Recently I took on a challenge that was to give me a number of sleepless nights. It was a seemingly simple task; to recreate a wine list for a high quality seafood restaurant in Dorset. Now, when I arrived the list was pretty much par for the course with every other restaurant and pub in Dorset, if not the majority of England.
It boasted a cheap Chilean Sauvignon Blanc with a more expensive option from Marlborough (along with a whopping 7 other Sauvignon options!), a cheap Veneto Pinot Grigio with a more expensive Italian option in the form of Gavi di Gavi. It had a confusing array of reds considering it is a seafood restaurant with a hot and ballsy Cabernet from Napa and an equally rich Chateauneuf du Pape. It was a wine list by numbers, showcasing very little of the amazing wine talent that we have available at all price points. However, I was assured, as I am at each restaurant boasting a similar selection that ‘this is what the customers want’. Really?!! They want it? Or it is the only thing they are being offered? I was warned that there would be some very irate customers if I were to try and change things too drastically. Bring it on!
Throwing caution to the wind I decided a full make over was in order. If the customer wanted the very recognisable grapes (Pinot Grigio, Sauvignon Blanc) then they could have it by the glass, but it would be a stunning example and certainly not the 2 cheapest wines on the list. I introduced a beautiful, rich Pinot Grigio from Goriska Brda in Slovenia, and for the Sauvignon, one from the cooler Hemel en Aarde Valley in South Africa (sorry Marlborough, if they want a wine from you they can have a delicious Pinot Gris/Riesling/Gewurztraminer blend). These were to be the two most expensive whites by the glass.
If they wanted a cheaper option I would offer them something stylistically similar but from a grape they were less likely to be familiar with and therefore more likely to offer great value. In place of the Sauvignon I introduced a lovely crisp Colombard from South West France, and in place of the cheap Pinot Grigio, a Cortese from Piedmont. The Merlot met a similar fate; it was replaced by a lovely juicy blend of Aragonez and Trincadeira from Alentejo in Portugal at the lower price point, and a lovely red fruited Garnacha from Calatyud in Spain as the more premium option.
Having removed the wine crutches from the list, the next step was to put it into a format that was going to encourage exploration rather than ordering by price point. Previously it had been listed according to the type of food it would pair with which was a nice idea until you had two people eating from two different food types. Instead I introduced the categories of:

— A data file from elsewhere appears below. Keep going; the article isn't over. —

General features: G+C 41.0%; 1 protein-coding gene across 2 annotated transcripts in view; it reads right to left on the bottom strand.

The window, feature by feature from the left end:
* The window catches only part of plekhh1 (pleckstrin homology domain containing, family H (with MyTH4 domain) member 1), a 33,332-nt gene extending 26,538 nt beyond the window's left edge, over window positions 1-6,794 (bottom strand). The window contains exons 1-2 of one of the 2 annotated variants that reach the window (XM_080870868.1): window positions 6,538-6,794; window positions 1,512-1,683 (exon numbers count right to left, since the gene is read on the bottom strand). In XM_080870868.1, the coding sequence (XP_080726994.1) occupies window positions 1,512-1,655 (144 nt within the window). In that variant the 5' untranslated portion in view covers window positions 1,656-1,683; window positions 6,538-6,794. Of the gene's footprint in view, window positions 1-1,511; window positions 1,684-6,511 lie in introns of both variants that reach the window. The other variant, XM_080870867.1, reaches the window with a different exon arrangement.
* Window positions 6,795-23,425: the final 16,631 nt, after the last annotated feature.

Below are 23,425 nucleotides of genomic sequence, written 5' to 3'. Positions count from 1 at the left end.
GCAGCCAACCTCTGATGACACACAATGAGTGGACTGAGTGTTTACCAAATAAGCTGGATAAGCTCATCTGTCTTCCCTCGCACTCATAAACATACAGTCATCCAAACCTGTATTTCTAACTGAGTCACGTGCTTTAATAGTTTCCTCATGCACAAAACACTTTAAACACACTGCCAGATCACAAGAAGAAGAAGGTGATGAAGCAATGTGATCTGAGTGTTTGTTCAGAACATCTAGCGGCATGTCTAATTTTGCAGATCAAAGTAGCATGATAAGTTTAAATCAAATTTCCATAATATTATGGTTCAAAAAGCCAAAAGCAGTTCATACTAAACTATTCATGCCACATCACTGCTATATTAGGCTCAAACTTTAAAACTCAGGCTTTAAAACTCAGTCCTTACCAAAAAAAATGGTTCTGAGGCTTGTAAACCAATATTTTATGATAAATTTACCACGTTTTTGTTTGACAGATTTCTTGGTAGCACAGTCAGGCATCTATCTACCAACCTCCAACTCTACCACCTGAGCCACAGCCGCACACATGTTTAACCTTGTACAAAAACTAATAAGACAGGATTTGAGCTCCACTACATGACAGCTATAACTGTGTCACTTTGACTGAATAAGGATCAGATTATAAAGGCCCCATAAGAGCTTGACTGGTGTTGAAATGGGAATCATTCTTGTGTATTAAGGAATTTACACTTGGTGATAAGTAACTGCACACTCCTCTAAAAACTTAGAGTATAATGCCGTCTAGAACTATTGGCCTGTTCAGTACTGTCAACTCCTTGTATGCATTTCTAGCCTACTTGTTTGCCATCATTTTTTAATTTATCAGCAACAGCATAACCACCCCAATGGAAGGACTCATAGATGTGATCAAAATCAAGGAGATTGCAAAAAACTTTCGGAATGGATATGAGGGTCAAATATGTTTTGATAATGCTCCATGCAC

‘CLASSIC; tried and tested. Well known grapes from well known areas’,
‘QUIRKY AND FUN – step out of your comfort zone and be rewarded. Amazing wines from lesser known regions and weird grapes’,
‘RETRO CHIC – they went out of vogue but these hot producers have revolutionised these wines – modern and exciting versions of an 80’s classic’
And finally ‘JUST TRUST ME – can’t pronounce it? Didn’t know they made wine? You are in for a treat!’.
The ‘Just Trust Me section included some fairly challenging wines such as an Assyrtiko from Santorini, Forestera from Ischia, Treixadura from Galicia, Mencia from Bierzo, Cannonau from Sardinia and Agiorgitiko from Nemea…. the restaurant goers of Dorset were not in for an easy ride, and neither were the poor waiters. The idea of the list was to encourage dialogue between the customers and the staff who would have to be trained up to their eyeballs on the wines.
The night before the list launch proved to be a sleepless one for me. Each time I closed my eyes I saw myself being chased down the beach by a mob of angry customers demanding bottles of cheap Sauvignon Blanc.
Thankfully that was not a premonition and my faith in the customers open minded approach to wine was well founded. Some customers will ask for a house Merlot or Sauvignon but they are more than willing to try something obscure that represents great value when it is recommended. The more adventurous customers have dived into the ‘just trust me’ section with glee and are discovering the delights of some of the worlds more obscure offerings.
In my humble opinion it is simply not acceptable to offer poor quality wine just because the ‘brand’, be it grape or region, will sell. It is lazy and disrespectful to a clientele who, no matter how much or how little wine knowledge they have, deserve to get a great glass of wine, at any price point. It is the job of the restaurant, wine shop or supermarket to give the customers the opportunity to indulge in great and exciting wines.
For the restaurant in question visit:
– Alex aka monkey-on-a-mission